The Federal Energy Regulatory Commission (FERC) and the Commodity Futures Trading Commission (CFTC) entered into separate settlements requiring failed hedge fund Amaranth Advisors LLC and affiliates to pay a total of $7.5 million in penalties to settle two-year-old claims that they manipulated or attempted to manipulate natural gas futures prices.
Both the FERC and CFTC settlements, which were approved last Wednesday, requires Amaranth, seven affiliates and former trader Matthew Donohoe to pay a total of $7.5 million to the U.S. Treasury to resolve allegations that they manipulated or attempted to manipulate the New York Mercantile Exchange (Nymex) natural gas futures contract, which settles at the Henry Hub and has a direct bearing on physical gas prices over which FERC has jurisdiction. Amaranth and affiliates are required to pay a total of $5.5 million immediately and $2 million no later than one year from the effective date of the settlement, according to the FERC order.
In its initial show-cause order, FERC sought civil penalties and disgorgement of profits totaling $291 million for Amaranth's activities that occurred in February, March and April 2006 (see NGI, July 30, 2007). The FERC settlement was "driven in large part by the current state of the settling respondents' financial assets," the settlement order said, adding that there was a "very small chance" that FERC would be able to collect penalties if its enforcement staff continued to litigate the case against Amaranth and affiliates.
Given its current authority, FERC "[was] and still is unable to attach or otherwise...prevent the dissipation [wasteful spending] of their assets during the pendency of a proceeding," the settlement order said. "As a result substantially all of the assets previously held by the settling respondents are no longer available to satisfy any monetary remedies that might have been imposed at the conclusion of litigation in this proceeding," it said.
"The aggregate cash payment required to be made to the FERC and the CFTC as part of the settlement is materially less than the estimated legal defense costs that would have been required to defend the settling parties through trial and appeal," Amaranth founder Nick Maounis said in a Wednesday letter to investors.
The FERC action was coordinated with the separate CFTC settlement, which was approved in U.S. District Court for the Southern District of New York. The court order, entered by Judge Denny Chin, resolves claims that Amaranth Advisors and and Amaranth Advisors (Calgary) ULC attempted to manipulate the price of natural gas futures contracts on Nymex on Feb. 24 and April 26, 2006.
In addition, the court order permanently enjoins the Amaranth companies from violating the anti-manipulation provisions of the Commodity Exchange Act, and prohibits Amaranth Advisors from making false, fictitious or fraudulent statements to registered entities, such as Nymex. The court order responds to a CFTC complaint filed against Amaranth in July 2007 accusing it of attempted manipulation of the price of gas futures contracts in early 2006 and making false statements to Nymex to cover up its attempted manipulation (see NGI, July 30, 2007).
The FERC settlement is more expansive than the CFTC's -- applying to Amaranth Advisors, Amaranth LLC, Amaranth Partners LLC, Amaranth Capital Partners LLC, Amaranth Management LP, Amaranth International Ltd., Amaranth Group Inc., Amaranth Advisors (Calgary) ULC and Donohoe.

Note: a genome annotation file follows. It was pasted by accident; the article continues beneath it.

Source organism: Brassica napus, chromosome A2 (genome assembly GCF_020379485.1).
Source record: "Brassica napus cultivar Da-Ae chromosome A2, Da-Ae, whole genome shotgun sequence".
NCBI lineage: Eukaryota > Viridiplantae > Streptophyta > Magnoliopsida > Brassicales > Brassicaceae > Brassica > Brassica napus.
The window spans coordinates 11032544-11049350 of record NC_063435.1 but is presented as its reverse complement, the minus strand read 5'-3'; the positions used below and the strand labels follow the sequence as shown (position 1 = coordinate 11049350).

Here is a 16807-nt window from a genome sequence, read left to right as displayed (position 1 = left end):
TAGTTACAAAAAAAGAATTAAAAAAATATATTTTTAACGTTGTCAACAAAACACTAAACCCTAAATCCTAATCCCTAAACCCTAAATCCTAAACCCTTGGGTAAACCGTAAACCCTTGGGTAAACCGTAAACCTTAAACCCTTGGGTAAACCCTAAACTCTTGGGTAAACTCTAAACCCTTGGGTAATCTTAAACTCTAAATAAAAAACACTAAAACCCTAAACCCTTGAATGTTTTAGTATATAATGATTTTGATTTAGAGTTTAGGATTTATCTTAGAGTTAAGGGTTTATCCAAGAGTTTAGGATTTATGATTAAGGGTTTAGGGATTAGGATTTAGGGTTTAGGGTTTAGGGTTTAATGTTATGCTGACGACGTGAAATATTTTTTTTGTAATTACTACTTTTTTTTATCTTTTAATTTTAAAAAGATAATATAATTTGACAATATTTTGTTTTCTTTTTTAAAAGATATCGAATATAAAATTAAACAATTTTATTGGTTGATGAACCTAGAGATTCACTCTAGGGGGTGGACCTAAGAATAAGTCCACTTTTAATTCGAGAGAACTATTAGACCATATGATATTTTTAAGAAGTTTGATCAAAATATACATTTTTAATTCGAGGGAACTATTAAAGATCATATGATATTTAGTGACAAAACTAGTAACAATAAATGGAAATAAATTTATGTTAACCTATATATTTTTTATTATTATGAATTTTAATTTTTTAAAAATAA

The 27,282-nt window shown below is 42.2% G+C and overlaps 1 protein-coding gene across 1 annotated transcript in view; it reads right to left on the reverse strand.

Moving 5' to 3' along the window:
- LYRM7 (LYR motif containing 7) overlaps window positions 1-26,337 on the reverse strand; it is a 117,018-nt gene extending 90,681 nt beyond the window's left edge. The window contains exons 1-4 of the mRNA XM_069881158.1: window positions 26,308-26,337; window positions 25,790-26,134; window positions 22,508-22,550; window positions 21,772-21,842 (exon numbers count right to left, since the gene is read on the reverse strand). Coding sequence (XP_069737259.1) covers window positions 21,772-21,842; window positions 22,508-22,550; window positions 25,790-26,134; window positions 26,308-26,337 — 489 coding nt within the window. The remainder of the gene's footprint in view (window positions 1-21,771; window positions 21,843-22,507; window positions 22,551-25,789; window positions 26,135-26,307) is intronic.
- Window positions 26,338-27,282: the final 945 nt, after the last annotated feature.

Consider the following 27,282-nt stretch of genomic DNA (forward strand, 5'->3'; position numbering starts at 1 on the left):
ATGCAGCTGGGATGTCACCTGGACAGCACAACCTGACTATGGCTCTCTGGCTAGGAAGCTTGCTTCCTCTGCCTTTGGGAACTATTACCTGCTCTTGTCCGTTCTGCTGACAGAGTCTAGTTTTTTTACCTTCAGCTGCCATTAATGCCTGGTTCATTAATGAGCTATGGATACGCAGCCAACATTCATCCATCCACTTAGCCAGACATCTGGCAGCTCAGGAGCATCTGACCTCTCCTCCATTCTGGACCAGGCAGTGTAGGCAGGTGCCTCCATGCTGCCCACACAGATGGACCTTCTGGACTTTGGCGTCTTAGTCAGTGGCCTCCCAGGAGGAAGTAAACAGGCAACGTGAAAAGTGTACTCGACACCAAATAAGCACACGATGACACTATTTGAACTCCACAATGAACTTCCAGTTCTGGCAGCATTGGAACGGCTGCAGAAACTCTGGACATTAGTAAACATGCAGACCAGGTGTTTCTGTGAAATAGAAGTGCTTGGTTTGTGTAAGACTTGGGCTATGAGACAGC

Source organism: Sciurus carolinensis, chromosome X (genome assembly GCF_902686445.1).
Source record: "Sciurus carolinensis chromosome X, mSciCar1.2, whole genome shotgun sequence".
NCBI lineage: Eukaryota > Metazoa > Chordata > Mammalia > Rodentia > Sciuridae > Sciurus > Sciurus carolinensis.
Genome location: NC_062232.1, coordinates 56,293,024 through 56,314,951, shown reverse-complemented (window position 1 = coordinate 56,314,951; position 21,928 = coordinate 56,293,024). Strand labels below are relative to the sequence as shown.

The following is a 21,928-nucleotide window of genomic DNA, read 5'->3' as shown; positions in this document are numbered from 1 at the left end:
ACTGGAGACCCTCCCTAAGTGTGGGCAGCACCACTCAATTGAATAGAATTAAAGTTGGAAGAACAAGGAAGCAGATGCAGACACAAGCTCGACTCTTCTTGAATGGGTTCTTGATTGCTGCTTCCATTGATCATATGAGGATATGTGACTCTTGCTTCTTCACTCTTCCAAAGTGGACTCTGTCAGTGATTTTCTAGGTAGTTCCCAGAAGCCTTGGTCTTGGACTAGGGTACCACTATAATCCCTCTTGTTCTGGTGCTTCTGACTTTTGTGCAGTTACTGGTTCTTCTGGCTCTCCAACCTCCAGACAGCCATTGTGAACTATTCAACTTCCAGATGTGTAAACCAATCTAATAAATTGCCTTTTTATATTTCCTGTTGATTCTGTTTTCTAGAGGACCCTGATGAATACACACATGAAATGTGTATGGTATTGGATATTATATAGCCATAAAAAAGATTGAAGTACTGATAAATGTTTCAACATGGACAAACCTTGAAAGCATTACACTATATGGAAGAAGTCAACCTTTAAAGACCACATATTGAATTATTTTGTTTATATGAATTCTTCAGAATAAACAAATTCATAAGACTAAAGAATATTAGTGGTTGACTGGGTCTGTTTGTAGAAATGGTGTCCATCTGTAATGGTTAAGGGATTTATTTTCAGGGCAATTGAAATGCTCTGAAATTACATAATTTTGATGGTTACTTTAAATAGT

The FERC settling respondents did not admit or deny allegations in the show-cause order, issued in July 2007, but they did stipulate to a number of facts. They stipulated that FERC properly raised questions about the effects of futures contracts trading on prices in the physical natural gas market because the trading at issue appeared "atypical, anomalous and unusual," and therefore had the potential to erode public confidence in the validity of the settlement prices, according to FERC.
Amaranth Advisors, Amaranth Advisors (Calgary) and Donohoe acknowledged that they were accountable for their trading in Nymex natural gas futures contracts."The settling respondents stipulate that the [natural gas] futures contract settlement price on those days [Feb. 24, March 29 and April 26, 2006] would likely have been different if Amaranth Advisors LLC and Amaranth Advisors (Calgary) ULC had not traded during the settlement periods on those days, and that the value of their swap positions would have been lower if the [natural gas] futures contract settlement price had been higher than it actually was," said the order approving the FERC settlement.
The Amaranth parties also agreed to dismiss their pending appeal in the U.S. Court of Appeals for the District of Columbia Circuit challenging FERC's enforcement action, as well as to not to make any public statement denying allegations in the show-cause order or the settlement agreement.
"Although the terms of the settlements require the settling parties not to deny any of the allegations made by the FERC or the CFTC, each of the Amaranth parties remains free to deny any similar allegations made by persons other than the CFTC or the FERC," such as plaintiffs in a civil class action alleging manipulation of gas futures prices, Maounis wrote.
Neither the FERC nor CFTC settlements resolve claims against former Amaranth trader Brian Hunter. The FERC hearing in the case against Hunter is scheduled to start on Aug. 18. And pending in the D.C. appellate court is Hunter's petition for review of a district court's rejection of his request for a temporary restraining order and preliminary injunction to enjoin the Commission from exercising its enforcement action over him.
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